diseaSe, the free ammoniapvaried con- !
Sidcrably ; the variation, hoive,i-er,
could not be connected with the' time -
Of day, the lig - ' fas ;ng, or full condition.-I:
Ureaiwas son t .
4 1
for in fifteen instan-.
ees,lfiree heal 3,7personS and twelve
easeSl of disease ; but it 'Was, anly".
lound in two;cases of kidney disease.
inn one case Of diptheriaond a faint '
indication iof :its presence occurred ' '
hi a female, suffering with - catarrh.
The ;quantity of ammonia 'arising. 1
trom ithe destruction of organic, mat- I
ter also varied, ' possibly from , the 1
oxidation of albuminous-particles : by
the process of resperatibn ; but, in
healthy persons there, was it'reirmrk
able'nnifortnitY in the total quantity
or ammonia obtained by the 'process
1 .
Says an exchange : • ;There is no
chore honorable positionin life than
that of a goild craftsmanln a success- i s
-full oc‘cupaticin. His honly hand is a
More I honorable badge; of public ser
vice •
VICO than thebejeweled.dignityof the '
dainty der 7.: 1 or man milliner: ! His
labor ibegri :0 face or greasy Work-
ing dresS mei proofs of Flic exaltation -,
of his: ran among men . iAn- liouest.N .
. ompetent workman has l.peers '• but.
o superio .:: But to dient all his '
honor he , ust be compitent=skilled •
in the mysteries .of his Craft. ', lAnd 1 .
it, is no 11 , 34:for:the people to say that,..
their Supefiot intelligeno makes , up
for everything; for a map. with the.
Wisdoin of Solomon could, not (:11isti
tate himself a . perfect. artisan without,
tic practical experienee:Which makcs
a 'man! such: . Journeymen are turned ~
out inmultitudes day byi day, who.
have liardlY an idea-of the first prin.:-
elpleS i 'pf their trade i .and many
young men, hardly yet Of age,. are
found bold enough to Profess a 'tla,w-
tTli !knowlOge of two or more,, •
aneli4raftsi ally 'and all of Ivvkiph they .
r allY!know little or nothing !i,about., 4
, sk employers from whence they
lave: their mot skillful! laborers, and •
they : Will tell von that they come from
those Workshcips wkerelOng nppren-
ticeships served to turn Ci!rit tlibr i ovtgli ,
work7nien;•;wlfere. engineering is 'not I
learned in a year, shocinaking iii a
month, or printing in a:, few - day S.-4.,
There are many . reasons why thls
Whole subject of mechanical - trnining
sliouhl: be preSSed upon our young
men who expect to lire. • by mechanic
lnix:nt. r. The gkeat enemy of the work l '.
ipg Man is the; crowd of bail wcirkers ,
Who are. adinitted to his status 'Nall-, I_
otit 010 propeil experience, for which,
lie has: paid iyears of effort. . 1:
i. .
IF YOU call the Michigan people "3lichi
ganders," is n't 'prt Illinois man an "Min
oyster ?"
'How's this for a name" Xerxes X.
Crum hits-been appointed School Superin
tendent at Carlinville, 111. ' •
letters 'or Mike HOwe . asked
an individual of:. a . clerk at a -Posttftlice
windoW.-,‘No lOters fOr apybody'S
IA. Stu . 317 . TOWN' man, while eating an
oyster stew, .blaSphemed the waiter, and
immediately afterwards swallowed a bad
oyster. • -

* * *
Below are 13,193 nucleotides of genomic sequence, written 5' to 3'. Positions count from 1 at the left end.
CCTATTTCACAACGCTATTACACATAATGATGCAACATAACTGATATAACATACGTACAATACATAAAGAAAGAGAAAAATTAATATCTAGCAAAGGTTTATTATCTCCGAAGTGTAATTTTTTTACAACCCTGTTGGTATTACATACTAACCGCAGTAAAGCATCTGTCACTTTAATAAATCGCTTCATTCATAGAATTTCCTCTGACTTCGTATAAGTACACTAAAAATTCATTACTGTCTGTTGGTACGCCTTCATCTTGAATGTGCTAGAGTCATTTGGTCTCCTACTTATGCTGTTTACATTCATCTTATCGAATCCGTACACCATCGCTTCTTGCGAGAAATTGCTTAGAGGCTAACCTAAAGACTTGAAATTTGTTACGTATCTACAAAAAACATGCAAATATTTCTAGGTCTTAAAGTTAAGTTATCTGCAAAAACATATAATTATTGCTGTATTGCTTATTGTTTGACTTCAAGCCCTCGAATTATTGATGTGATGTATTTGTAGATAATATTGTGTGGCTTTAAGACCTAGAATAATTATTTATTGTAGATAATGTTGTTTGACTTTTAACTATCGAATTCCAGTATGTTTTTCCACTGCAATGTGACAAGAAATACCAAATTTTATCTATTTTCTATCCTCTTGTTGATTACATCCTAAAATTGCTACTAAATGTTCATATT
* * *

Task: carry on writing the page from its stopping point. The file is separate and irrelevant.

i"l4, co down ou 'your hands and
knees a minute." " What on earth shall•
Ido that for, pet ?" "Cause I want to
draw an elephant:"
. ,
Docon to wounded Carlist : " Why
did you not seek shelter'; behind the
rocks: o ? " ThO rocks werei too few arid
had all been l occbpied by our officers,. doc
tok." : . .
r ,
1" ISTF.VEII, mind, .sonny; the rain makes
boys grow," remarked a Massachusetts
tramp the other:day, when he took a silki ~
umbrella away. from a Lid lit the midst of
a rain storm. , Z i
' 4'til .
I .A. 3f Q tryr.,,B . el itownship fanner Cut .
Open 0 old hornet's nest; just toeianiine
the inside 'arrangement. He :. says ho
thinith ho will be ablo to see his barn in
a uCtivo-weekS: —..---1 ~ .
...,,.• ,
. . - , 4
Iv ,ksitiN.oTi : .m editor charged the 'Dis
t ct of Columbia $100.009 for advertising
r T t.
the list Of tax sales. The .commissioners
will probably offer, him the district and
teh dollars to call it square.i . I .
".Wil.' -tr.lran' d'of a rim . ii Squire Sim ,
' - on , ,‘ \ P ell, you've
mons,;' . 'anyway , en — , seen
them snow storms along early in winter,
when there's a good deal off wind and not
natich 'sleighing? That's the sort he is:".
.I" WHAT is ratio?" asked 4 Professor of
a 'student, Who replied ; 'f Ratio,. sir; ratio
is profOrtiod.":; "And ' what is . propor
tion?' `i "Pro Portion, sir? why, .propor
tion is ratio:" • . f 4 And pray, sir, what are
both . .together:?" ' "P,xcltse me„ Sir,
.1 .
can't artswer Int one at a' tithe." 'r
i IA vOttxo' gentleman, ' very - conceited
a d vain of himself, with 4 face much'
pitted by the Small-pox. was not long
since addressed 'by a friend, who, after
after_ admiring him for 'spine time. said„
"Then:carved work comes into 'fashion,.
yoti'llbe the handsomest man I ever put,
thy eyes on." -'. , • I • '
''j"lT's all, right enough to talk about
gliologiol uphoaves , glacial epochs, and
all thine' sort of things," Said Jo Munson,
of Idaho, "but - when, yott can do 'this,
stranger, you've • got smite° down to a
fate pOjnt." And he thrqw . ' his bowie
fax rods land cut of ;a Chinaman s
I" I RAVE 'T eaten a : mouthful in two
days," Said a tramp, and imy Wife and,
three children are starving at borne." ,
Would give you. - something," the philan
thropist replied] "but Li have nothing
smaller than a five dollar bill." ;" I will
change - it for yoa," said the tramp.
I" SAT, Mister," said a wiled lookibg
on'bpy the wharf, "dolyou ever give a
piece of watermelon to a poor boy whose
father 'n mother's dead, - 'R who, goei to'
Sunday,,-school, ' 7 ll has got a sore heel?"
The man was deeply
_touched, , and gave
him a large slice off a;rotten - one.'
"Ir *mu dare to play marbles for keeps
again,' . ! said Mr. Hurtlescamp to . his' eld
eit boy; "I'll whip you Within an inch of '
your life." • And then M.. Hurtlescamp
went on 'Change, and lifted up his voice
a the Call board,' and raised his hand and
ook it in the air, and got redintheface
as be cried : "Sixty-sev,en l sixty-seven
for fifty thousandscash, or kJuly Put up
c ut up Sixty-seven Cents a bushel,
ci/ 177 i •'' • I -1